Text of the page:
In Tune with the Jack Quartet

CanadaCanada Haas, Brook, and Rădulescu: Jack Quartet (Ari Streisfeld and Christopher Otto, violins, John Pickford Richards, viola, Kevin McFarland, cello), Orpheum Annex, Vancouver, 14.3.2015 (GN)

George Friedrich Haas: String Quartet No. 8 (2014)
Taylor Brook: El Jardin de Senderos que se bifurcan (2013)
Horațiu Rădulescu: String Quartet No. 5, ‘before the universe was born’ (1990/95)


Contemporary classical music advances just like any other field of research, and there has long been a quest to depart from traditional tonal sequences – governed by ‘equal temperament’ – and to split and arrange tones into finer and finer partitions. To play the new ‘microtonal’ works that have come forth, stringed instruments must be tuned differently, sometimes for each work, which involves a process of ‘micro-tuning’. This is not easy for an ensemble to do: sometimes it takes longer for a group to tune their instruments than to actually play the composition. Performance is no easier: for the violins, in particular, a good portion of the writing seems to lie at or beyond the fifth position (sometimes on the bridge) and there is little recourse to vibrato. The New York-based Jack Quartet have surfaced as masters in this field, exploring new works and techniques considerably beyond those attempted by the classic Kronos and Arditti ensembles. Three works received their Canadian premiere at this concert, including one by a young Canadian, Taylor Brook.

 Originally grouped with composers such as Ligeti, George Friedrich Haas (b. 1953) has become a pioneer in microtonal composition. His String Quartet No. 8 is his first attempt to create ‘micromelody’, and uses sixth-tone and eighth-tone steps in a fugato that builds from a minimalist theme on the viola. The opening progresses to increased complexity and density but the microtonal progress is relatively easy to understand: the work moves slowly to higher tones in very small intervals and these are developed in parallel to descending passages later on that creep continuously downward in the same increments. The work essentially builds up from nothing, and descends down to nothing at its conclusion, always occupying a remote and somewhat acerbic world. Variations in meter and texture are critical to developing the work’s internal integrity, but over its 20 minutes the feeling is of a perfectly symmetric ‘fantasia’ on an elusive theme that one can feel but never quite articulate.

 Taylor Brook (b. 1985) has studied with Haas during his current doctoral sojourn at Columbia University. His composition is comprised of a series of ‘songs’ in the microtonal tradition which also aim to juxtapose some of the tangible diversity in musical history: for example, African music and Bartok. The philosophical inspiration is the relativistic notion that the history of music can be re-imagined through many different lenses (conjunctions of genres) – an idea that is unfortunately specific to a particular ‘lens’ itself. Be that as it may, I found these experiments very impressive for a young composer, structurally cogent but finding an emotional resonance as well, moving variously through attractively refined, warmly rhapsodic and strongly uncompromising projections.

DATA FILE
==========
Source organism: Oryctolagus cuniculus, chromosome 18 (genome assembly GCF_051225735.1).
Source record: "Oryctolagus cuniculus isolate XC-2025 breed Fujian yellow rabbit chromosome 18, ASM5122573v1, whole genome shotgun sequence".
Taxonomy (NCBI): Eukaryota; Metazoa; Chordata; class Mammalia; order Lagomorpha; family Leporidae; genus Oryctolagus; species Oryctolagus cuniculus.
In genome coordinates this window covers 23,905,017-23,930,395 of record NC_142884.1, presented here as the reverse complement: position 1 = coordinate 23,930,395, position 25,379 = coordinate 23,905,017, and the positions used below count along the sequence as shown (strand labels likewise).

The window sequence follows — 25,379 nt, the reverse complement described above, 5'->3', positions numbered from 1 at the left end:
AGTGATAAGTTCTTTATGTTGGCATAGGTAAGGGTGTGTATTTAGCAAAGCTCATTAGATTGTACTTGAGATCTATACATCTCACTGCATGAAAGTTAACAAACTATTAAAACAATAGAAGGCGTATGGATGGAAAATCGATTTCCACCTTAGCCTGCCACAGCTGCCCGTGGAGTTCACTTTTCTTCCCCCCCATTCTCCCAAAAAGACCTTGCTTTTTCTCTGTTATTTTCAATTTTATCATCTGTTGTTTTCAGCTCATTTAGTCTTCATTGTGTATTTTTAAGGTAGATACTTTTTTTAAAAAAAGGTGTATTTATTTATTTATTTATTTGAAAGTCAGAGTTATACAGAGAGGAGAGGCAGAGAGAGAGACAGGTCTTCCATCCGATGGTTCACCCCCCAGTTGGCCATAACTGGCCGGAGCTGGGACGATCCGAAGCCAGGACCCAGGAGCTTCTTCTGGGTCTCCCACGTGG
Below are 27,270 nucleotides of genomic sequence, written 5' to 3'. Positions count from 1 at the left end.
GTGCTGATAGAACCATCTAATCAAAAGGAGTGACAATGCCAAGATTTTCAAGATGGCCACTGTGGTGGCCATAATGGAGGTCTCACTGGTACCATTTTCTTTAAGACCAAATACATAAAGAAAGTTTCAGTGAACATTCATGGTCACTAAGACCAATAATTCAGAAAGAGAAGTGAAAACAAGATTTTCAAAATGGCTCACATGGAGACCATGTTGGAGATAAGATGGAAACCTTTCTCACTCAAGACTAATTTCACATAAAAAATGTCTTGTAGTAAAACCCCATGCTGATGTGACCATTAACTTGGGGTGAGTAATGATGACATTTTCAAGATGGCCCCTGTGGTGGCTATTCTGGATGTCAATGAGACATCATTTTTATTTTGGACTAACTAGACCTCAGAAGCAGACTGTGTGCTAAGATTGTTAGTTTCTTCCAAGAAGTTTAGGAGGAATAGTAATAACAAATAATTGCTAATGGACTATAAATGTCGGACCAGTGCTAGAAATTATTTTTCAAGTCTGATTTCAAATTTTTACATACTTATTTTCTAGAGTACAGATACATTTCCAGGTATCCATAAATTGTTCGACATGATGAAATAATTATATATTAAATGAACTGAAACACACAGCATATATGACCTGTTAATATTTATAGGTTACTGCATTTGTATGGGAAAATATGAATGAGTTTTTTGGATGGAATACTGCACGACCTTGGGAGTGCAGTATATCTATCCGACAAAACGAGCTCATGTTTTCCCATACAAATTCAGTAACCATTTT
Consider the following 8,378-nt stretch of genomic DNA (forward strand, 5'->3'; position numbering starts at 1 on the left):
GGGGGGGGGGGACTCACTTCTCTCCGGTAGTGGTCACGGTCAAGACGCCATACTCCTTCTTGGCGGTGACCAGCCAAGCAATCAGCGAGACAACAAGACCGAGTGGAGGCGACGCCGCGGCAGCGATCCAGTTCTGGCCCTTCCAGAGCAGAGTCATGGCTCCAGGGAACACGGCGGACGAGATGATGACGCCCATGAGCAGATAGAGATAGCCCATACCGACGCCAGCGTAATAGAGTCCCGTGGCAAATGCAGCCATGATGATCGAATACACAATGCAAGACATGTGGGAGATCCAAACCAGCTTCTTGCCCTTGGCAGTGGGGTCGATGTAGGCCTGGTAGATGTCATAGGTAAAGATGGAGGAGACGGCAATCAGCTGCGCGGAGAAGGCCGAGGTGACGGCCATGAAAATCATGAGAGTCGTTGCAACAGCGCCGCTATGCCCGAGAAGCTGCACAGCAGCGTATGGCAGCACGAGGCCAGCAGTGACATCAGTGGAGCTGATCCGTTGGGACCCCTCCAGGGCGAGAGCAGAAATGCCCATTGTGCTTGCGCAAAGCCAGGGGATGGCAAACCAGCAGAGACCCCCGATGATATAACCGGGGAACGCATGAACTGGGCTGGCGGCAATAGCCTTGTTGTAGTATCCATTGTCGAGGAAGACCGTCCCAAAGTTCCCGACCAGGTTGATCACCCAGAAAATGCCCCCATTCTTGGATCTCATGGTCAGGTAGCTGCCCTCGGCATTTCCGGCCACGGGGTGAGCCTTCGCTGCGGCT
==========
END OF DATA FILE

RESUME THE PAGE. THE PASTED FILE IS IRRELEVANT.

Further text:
String Quartet No. 5 by Horațiu Rădulescu (1942-2008) was premiered in Paris twenty years ago, but it still represents a path-breaking contribution and an innovative effort to redefine the dynamics and motion of a string quartet. One might see this work as written in ‘cyclical form’, but instead of gravitating to an ultimate tonal equilibrium, it uses devices to push away and search for something else. This means that it is the consistency of the departures from cohesion that actually define the structural equilibrium of this new conception. The title of the work, ‘before the universe was born’, gives a clue to some of the representations: an almost indeterminate ‘white noise’ that the music consistently attempts to break, eventually climbing up to find stronger cross rhythms, some feeling of ‘fluids in suspension’, and then toying with a hint of a pagan theme. Later on, there is a particularly insistent, and human, statement by the viola. Soft low tones (and their overtones) are used as effectively as very high ones, the latter moving right up to intangibility: all we see at one point are the bowing actions without identifiable sound. I was very impressed with just how much this composition takes on.

Because of its sheer technical difficulty, the Radulescu quartet has not been performed very often. It is quite amazing to see the Jack Quartet negotiate it. Leaving aside the difficulties in actually tuning the instruments, it involves so many string techniques of incredible difficulty. Bowing without sound is one of them, bowing that involves only the lightest brushing of the strings is another. Then there is the skill required to keep both the evenness and timbre of the highest tones and the often half-spoken murmurings of the lower ones. Indeed, each one of these works requires a huge investment in both preparation and technique.

 ‘Hats off’ therefore to the Jack Quartet for giving us the proceeds of their ongoing learning process, an exploration that they appear to undertake so selflessly. Their ensemble is definitive, and their degree of unanimity and precision in the many soft passages in particular is disarming. But they do have stunning flexibility: they can spring in an instant to all the powerful virtuosity one might want.

Geoffrey Newman


Previously published in a slightly modified form on

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